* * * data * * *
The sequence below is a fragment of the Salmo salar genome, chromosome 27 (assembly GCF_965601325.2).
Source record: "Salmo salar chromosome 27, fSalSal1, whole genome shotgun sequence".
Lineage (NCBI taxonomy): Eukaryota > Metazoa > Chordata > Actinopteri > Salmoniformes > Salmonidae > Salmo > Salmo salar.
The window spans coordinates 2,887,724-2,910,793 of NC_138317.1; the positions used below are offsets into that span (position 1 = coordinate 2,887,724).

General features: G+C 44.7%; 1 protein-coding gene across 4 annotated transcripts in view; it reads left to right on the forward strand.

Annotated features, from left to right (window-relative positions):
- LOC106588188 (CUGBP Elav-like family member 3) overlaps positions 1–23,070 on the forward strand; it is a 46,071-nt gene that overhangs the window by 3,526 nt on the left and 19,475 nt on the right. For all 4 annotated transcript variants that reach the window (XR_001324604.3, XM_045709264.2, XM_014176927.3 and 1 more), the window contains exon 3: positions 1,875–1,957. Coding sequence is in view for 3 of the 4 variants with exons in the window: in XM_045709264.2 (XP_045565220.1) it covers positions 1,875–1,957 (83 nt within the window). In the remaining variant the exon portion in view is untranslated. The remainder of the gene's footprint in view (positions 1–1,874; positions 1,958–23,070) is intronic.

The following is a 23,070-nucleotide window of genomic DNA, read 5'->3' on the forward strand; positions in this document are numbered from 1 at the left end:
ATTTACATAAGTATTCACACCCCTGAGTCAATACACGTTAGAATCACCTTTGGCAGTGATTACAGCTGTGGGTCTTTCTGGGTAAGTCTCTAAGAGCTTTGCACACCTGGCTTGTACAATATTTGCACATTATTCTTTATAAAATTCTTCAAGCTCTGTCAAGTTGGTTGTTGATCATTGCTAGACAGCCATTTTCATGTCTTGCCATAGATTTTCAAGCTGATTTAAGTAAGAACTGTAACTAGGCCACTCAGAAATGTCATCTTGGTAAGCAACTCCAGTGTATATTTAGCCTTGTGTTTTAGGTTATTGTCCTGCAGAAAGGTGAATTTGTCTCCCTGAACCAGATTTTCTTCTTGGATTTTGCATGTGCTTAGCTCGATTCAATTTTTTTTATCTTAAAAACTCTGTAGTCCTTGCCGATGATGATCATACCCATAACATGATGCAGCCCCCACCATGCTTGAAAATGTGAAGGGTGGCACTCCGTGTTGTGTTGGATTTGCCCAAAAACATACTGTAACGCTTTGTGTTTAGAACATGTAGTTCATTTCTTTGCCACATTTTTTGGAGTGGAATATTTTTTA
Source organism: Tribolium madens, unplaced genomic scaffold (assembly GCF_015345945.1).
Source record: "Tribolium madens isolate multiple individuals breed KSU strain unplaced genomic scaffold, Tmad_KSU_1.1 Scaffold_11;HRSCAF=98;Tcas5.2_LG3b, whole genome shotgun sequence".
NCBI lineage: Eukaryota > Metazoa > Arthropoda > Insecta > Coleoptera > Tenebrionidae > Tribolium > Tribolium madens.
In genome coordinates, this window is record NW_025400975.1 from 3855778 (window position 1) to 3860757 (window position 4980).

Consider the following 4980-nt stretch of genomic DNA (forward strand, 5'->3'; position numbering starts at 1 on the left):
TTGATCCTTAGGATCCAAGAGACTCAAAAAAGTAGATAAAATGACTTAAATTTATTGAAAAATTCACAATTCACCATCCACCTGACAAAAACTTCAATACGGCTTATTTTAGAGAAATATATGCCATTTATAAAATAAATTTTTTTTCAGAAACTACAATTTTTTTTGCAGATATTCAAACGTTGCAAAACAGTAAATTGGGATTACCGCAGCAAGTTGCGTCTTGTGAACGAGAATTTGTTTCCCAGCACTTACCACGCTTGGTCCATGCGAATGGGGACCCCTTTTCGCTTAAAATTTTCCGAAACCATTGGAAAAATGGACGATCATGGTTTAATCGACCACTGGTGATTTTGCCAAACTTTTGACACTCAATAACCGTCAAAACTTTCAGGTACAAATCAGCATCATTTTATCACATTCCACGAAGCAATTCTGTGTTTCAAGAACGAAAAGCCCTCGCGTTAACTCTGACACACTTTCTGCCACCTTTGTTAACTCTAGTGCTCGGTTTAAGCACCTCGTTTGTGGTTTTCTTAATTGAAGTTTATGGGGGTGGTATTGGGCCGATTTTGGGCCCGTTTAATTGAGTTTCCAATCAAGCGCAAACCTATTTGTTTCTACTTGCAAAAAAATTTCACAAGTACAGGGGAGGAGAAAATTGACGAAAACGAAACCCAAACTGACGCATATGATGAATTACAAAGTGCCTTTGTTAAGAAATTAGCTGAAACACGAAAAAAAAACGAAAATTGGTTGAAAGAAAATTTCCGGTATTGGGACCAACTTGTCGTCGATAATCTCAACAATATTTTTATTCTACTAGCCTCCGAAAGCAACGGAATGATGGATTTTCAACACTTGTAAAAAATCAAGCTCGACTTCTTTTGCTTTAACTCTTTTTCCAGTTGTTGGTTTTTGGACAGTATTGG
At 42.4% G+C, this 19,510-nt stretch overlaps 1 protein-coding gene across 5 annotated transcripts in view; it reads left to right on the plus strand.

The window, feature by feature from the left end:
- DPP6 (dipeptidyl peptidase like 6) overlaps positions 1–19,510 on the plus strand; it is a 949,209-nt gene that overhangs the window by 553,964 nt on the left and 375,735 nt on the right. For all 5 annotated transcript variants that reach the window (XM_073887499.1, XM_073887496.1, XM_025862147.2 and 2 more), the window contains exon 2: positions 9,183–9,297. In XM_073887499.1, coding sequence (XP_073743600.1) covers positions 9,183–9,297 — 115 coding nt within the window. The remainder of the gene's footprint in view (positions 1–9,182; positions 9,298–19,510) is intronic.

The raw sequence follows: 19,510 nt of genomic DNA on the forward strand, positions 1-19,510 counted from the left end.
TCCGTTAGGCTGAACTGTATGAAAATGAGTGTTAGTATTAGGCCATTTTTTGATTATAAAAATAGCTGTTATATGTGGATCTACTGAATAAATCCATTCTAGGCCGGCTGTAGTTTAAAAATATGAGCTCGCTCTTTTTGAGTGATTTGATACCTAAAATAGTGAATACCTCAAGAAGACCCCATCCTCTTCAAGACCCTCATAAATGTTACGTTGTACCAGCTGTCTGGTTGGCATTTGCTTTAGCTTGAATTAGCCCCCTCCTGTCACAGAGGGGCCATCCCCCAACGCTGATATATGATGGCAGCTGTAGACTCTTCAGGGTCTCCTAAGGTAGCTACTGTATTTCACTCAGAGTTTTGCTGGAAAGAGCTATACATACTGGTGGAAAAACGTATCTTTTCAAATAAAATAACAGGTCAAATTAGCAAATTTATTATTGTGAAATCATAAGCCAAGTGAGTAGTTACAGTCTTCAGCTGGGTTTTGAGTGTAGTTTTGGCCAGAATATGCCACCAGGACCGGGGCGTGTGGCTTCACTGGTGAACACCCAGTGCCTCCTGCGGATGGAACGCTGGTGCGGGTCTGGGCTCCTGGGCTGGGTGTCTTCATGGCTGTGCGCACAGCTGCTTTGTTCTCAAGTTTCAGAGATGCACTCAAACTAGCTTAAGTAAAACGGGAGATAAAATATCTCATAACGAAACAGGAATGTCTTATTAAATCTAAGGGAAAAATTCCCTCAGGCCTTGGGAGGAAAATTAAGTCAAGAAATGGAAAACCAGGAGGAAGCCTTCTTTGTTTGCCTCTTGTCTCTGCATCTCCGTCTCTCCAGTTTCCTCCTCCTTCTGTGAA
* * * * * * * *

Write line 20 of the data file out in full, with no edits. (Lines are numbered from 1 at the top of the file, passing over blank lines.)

TCCGTTAGGCTGAACTGTATGAAAATGAGTGTTAGTATTAGGCCATTTTTTGATTATAAAAATAGCTGTTATATGTGGATCTACTGAATAAATCCATTCTAGGCCGGCTGTAGTTTAAAAATATGAGCTCGCTCTTTTTGAGTGATTTGATACCTAAAATAGTGAATACCTCAAGAAGACCCCATCCTCTTCAAGACCCTCATAAATGTTACGTTGTACCAGCTGTCTGGTTGGCATTTGCTTTAGCTTGAATTAGCCCCCTCCTGTCACAGAGGGGCCATCCCCCAACGCTGATATATGATGGCAGCTGTAGACTCTTCAGGGTCTCCTAAGGTAGCTACTGTATTTCACTCAGAGTTTTGCTGGAAAGAGCTATACATACTGGTGGAAAAACGTATCTTTTCAAATAAAATAACAGGTCAAATTAGCAAATTTATTATTGTGAAATCATAAGCCAAGTGAGTAGTTACAGTCTTCAGCTGGGTTTTGAGTGTAGTTTTGGCCAGAATATGCCACCAGGACCGGGGCGTGTGGCTTCACTGGTGAACACCCAGTGCCTCCTGCGGATGGAACGCTGGTGCGGGTCTGGGCTCCTGGGCTGGGTGTCTTCATGGCTGTGCGCACAGCTGCTTTGTTCTCAAGTTTCAGAGATGCACTCAAACTAGCTTAAGTAAAACGGGAGATAAAATATCTCATAACGAAACAGGAATGTCTTATTAAATCTAAGGGAAAAATTCCCTCAGGCCTTGGGAGGAAAATTAAGTCAAGAAATGGAAAACCAGGAGGAAGCCTTCTTTGTTTGCCTCTTGTCTCTGCATCTCCGTCTCTCCAGTTTCCTCCTCCTTCTGTGAA